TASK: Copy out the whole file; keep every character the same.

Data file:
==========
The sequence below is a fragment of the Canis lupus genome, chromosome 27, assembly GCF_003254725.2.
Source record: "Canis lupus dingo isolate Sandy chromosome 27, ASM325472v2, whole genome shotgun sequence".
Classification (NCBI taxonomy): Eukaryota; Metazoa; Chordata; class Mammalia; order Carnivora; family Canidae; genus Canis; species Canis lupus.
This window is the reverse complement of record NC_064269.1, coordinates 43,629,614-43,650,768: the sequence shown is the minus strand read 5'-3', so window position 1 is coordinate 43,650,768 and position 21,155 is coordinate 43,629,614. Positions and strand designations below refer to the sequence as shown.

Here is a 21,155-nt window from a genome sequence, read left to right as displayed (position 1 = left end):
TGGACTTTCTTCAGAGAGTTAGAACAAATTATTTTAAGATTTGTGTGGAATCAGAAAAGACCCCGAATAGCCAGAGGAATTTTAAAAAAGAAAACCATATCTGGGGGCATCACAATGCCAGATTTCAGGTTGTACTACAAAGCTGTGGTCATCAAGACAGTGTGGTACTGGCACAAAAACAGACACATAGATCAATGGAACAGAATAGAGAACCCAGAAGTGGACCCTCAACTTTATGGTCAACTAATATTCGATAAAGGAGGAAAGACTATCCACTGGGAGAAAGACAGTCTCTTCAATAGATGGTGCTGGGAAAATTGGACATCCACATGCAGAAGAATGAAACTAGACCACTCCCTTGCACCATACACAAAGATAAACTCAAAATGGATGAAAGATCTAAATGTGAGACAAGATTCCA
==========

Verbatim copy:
The sequence below is a fragment of the Canis lupus genome, chromosome 27, assembly GCF_003254725.2.
Source record: "Canis lupus dingo isolate Sandy chromosome 27, ASM325472v2, whole genome shotgun sequence".
Classification (NCBI taxonomy): Eukaryota; Metazoa; Chordata; class Mammalia; order Carnivora; family Canidae; genus Canis; species Canis lupus.
This window is the reverse complement of record NC_064269.1, coordinates 43,629,614-43,650,768: the sequence shown is the minus strand read 5'-3', so window position 1 is coordinate 43,650,768 and position 21,155 is coordinate 43,629,614. Positions and strand designations below refer to the sequence as shown.

Here is a 21,155-nt window from a genome sequence, read left to right as displayed (position 1 = left end):
TGGACTTTCTTCAGAGAGTTAGAACAAATTATTTTAAGATTTGTGTGGAATCAGAAAAGACCCCGAATAGCCAGAGGAATTTTAAAAAAGAAAACCATATCTGGGGGCATCACAATGCCAGATTTCAGGTTGTACTACAAAGCTGTGGTCATCAAGACAGTGTGGTACTGGCACAAAAACAGACACATAGATCAATGGAACAGAATAGAGAACCCAGAAGTGGACCCTCAACTTTATGGTCAACTAATATTCGATAAAGGAGGAAAGACTATCCACTGGGAGAAAGACAGTCTCTTCAATAGATGGTGCTGGGAAAATTGGACATCCACATGCAGAAGAATGAAACTAGACCACTCCCTTGCACCATACACAAAGATAAACTCAAAATGGATGAAAGATCTAAATGTGAGACAAGATTCCA